You know the lake, the kind of structure you want to fish, what species you want to target, what has worked there before, but you can’t seem to catch a thing. You know there’s a fish down there…somewhere…if you can just get them to bite.

On some days you can’t help but to catch fish, but others are a real challenge.

The fishing gurus on TV or the internet always talk about “patterns” and seem to always catch fish (or at least that’s what they lead us to believe). But if you are an ordinary outdoorsman like me, you might understand these “patterns” to some degree, but not for every species in every situation. Besides, you can’t afford all the different kinds of tackle and lures and electronics these guys use for all these different situations.

What can you do?

Before you give up, here are my suggestions on what to do when the fish aren’t biting. I approach these sequentially. Do number 1 before number 2. Do number 2 before number 3 and so on.

Catch more fish during a slow bite.

1. Be sure you “cast around the clock.”

No, I don’t mean stay out all night trying. I mean be that sure you are covering the entire area with your casts. Cast to 9 o’clock, then 10 o’clock, then 11 o’clock, and so on. In most cases you’ll have a full 180 degrees to fish, more if you are alone on a boat. Don’t keep casting into the same spot, over and over just because you caught fish there the last time. Cast “around the clock” at least one full time before you try something different. Casting one time around will tell you what you need…that they like what you are throwing, or that the bite is slow today.

2. Try a different retrieve.

If you have cast around the clock and still nothing, try varying your retrieve. Reel more slowly. Reel more quickly. Add random jerks to your retrieve. Add stops to your retrieve. Reel slowly with short quick bursts. bounce the lure off the bottom. Try jigging. Don’t just repeat the same thing over if it’s not working. Depending on the species you are targeting and the lures you are using, you may not be able to try all of these (for example you can’t really jig crank baits), but you’ll at least be able to vary your retrieve in a couple ways. Fish at least a few different retrieves around the clock before you try something different.

3. Try a different color.

If you have fished around the clock and varied your retrieve and still haven’t caught anything, try a different color. If you were using a dark color (blacks, grey, etc.), switch to a lighter color (white, yellow, etc.) or a brighter color (red, blue, etc.). If your lure is shiny, switch to something more subdued. Change it up and fish around the clock again, varying your retrieve. It’s always good to spend some time reviewing the general recommendations on color choice based on water color, clarity and conditions.

4. Try a different lure.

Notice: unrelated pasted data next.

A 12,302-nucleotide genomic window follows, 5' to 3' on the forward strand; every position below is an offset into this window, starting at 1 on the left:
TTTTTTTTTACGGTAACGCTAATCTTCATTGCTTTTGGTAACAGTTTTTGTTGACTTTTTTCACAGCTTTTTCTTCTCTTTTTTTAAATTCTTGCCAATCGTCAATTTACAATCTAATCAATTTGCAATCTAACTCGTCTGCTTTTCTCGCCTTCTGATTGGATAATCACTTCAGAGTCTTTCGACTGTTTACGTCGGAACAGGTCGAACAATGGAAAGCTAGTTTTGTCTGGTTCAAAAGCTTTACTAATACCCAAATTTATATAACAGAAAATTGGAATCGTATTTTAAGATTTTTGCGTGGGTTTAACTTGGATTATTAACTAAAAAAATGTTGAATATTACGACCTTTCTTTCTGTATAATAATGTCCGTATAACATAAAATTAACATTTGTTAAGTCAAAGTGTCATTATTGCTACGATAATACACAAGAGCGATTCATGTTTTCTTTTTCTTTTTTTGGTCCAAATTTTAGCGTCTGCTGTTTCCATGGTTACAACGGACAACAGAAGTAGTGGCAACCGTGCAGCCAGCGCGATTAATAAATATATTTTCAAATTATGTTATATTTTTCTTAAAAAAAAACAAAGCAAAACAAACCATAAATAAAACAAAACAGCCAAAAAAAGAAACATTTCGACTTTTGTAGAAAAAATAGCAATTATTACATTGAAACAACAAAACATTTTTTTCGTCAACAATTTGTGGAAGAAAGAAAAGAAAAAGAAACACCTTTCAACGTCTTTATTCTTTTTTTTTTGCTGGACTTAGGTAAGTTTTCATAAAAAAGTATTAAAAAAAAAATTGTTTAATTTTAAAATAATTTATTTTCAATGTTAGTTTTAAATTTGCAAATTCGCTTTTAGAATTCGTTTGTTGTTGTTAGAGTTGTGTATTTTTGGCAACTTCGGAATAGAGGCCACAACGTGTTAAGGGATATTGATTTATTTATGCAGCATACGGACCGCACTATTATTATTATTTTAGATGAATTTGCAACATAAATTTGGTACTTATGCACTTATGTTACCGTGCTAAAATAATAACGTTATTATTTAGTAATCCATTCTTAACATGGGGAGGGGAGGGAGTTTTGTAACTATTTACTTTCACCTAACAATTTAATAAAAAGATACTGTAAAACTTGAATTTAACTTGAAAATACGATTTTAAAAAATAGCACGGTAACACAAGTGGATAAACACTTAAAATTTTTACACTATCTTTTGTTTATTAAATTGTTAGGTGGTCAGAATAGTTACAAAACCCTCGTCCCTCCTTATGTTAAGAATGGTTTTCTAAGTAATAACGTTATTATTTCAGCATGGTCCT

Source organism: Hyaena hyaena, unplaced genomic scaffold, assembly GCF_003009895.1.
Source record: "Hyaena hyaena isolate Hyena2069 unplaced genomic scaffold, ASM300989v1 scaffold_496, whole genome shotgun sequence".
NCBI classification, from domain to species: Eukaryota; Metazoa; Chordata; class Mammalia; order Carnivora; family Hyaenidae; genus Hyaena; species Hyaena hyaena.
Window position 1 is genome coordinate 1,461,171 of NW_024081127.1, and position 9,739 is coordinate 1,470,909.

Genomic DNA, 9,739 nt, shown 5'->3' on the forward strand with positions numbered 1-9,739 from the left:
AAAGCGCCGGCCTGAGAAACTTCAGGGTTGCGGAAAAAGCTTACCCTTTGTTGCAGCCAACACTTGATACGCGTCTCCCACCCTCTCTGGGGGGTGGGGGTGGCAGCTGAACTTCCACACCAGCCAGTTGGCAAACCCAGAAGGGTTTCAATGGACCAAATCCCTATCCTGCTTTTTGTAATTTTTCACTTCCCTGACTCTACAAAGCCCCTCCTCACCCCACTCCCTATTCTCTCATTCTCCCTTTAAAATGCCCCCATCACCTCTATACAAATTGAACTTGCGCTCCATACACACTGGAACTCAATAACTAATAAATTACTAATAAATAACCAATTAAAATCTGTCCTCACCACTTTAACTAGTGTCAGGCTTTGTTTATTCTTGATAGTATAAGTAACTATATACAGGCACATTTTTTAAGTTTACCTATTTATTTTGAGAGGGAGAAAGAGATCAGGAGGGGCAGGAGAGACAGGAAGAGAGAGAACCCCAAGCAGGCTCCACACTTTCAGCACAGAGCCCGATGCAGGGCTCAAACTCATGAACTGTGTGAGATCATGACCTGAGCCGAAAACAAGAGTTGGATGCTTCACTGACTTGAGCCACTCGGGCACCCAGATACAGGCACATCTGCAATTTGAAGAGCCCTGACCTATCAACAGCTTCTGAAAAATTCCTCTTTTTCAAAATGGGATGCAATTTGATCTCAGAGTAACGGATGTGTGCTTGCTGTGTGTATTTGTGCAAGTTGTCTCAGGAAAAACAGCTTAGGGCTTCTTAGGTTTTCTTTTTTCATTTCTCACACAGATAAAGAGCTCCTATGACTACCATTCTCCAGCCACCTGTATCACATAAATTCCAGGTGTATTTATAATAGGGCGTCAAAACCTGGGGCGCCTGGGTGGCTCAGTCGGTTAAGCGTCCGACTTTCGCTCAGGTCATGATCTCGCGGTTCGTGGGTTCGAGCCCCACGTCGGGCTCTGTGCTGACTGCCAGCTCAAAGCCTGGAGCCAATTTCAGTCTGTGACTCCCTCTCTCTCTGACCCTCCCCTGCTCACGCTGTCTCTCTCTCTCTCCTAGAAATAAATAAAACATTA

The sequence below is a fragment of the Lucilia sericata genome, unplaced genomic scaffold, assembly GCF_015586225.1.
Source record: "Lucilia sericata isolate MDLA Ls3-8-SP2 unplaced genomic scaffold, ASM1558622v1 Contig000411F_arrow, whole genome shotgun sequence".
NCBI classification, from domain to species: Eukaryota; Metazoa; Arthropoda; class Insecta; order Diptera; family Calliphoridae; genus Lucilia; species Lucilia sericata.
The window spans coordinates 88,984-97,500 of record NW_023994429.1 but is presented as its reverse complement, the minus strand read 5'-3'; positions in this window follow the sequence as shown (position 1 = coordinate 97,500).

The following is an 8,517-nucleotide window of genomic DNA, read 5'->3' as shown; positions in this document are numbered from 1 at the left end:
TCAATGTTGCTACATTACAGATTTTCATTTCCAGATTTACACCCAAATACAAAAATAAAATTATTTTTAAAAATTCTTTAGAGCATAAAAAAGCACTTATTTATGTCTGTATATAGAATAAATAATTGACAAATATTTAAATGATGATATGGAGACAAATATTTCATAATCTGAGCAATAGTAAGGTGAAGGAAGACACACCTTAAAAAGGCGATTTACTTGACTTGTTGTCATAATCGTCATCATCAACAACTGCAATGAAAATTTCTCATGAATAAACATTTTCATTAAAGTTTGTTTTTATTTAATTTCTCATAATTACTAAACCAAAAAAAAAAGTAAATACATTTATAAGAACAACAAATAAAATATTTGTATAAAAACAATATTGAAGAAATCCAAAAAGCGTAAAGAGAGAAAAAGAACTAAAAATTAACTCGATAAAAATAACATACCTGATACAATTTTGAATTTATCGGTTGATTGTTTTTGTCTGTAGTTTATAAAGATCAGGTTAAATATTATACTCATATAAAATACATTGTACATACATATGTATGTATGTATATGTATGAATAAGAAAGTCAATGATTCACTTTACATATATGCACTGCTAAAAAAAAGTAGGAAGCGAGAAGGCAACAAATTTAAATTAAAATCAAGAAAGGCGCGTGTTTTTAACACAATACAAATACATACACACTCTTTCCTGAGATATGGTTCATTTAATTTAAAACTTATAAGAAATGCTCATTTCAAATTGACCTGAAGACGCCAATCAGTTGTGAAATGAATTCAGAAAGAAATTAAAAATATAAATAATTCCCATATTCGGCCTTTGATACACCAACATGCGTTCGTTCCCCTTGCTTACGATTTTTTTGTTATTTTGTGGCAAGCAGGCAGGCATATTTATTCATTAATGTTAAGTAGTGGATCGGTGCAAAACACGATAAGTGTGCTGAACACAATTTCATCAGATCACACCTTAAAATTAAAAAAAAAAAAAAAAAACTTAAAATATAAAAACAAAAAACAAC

It’s easy to jump right to this, but don’t. Cast around the clock, try different retrieves and a different color before you try a completely different kind of lure especially if you have had luck at this lake before using that particular kind of lure. However, if you have followed this process and still don’t have any luck, try something different. Use a different kind of lure and start back through the process. It may seem tedious or time consuming, but if you follow the process above, it may only take 15-20 minutes. If you stumble on a combination that starts to garner bites, then you now know what to do.

5. Move to a different area and start over.

If you get this far and still no bites, move to a different spot and start the process over. Make your best guess at what will catch fish and where they are in the lake, then select a lure and start casting. Work the system and be patient. I have seen guys zip into an area, make a series of casts with no luck, and zip away to another area…all this while I am working the process and managing to catch fish.

6. Circle back and try again.

Depending on what species you are targeting, even if you find a combination that works and catch a few fish, eventually you’ll stop getting bites. If so, move on to a new spot and use the combination of lure, color, retrieve that worked previously. After you have tried several spots, don’t be afraid to circle back to those where you did manage to catch a few before the bite shut down. More than likely you’ll catch more fish when you circle back.

This last step really applies to all fishing. Even on a good day, if you fish for long in one spot eventually the bite slows or stops. Move on to another until it slows or stops. But don’t be afraid to circle back to a spot you fished earlier that day and try it again. You’ll often get more bites circling back to a previous spot after you have let it “rest”.

Slow is slow.

You can still catch fish on a slow bite, but you can’t expect it to be gangbusters. Just be patient and work the process. It may not be the best fishing trip ever, but it’s better to catch a few than none at all.

What about you? What do you do when the bite is slow?

Categories: Fishing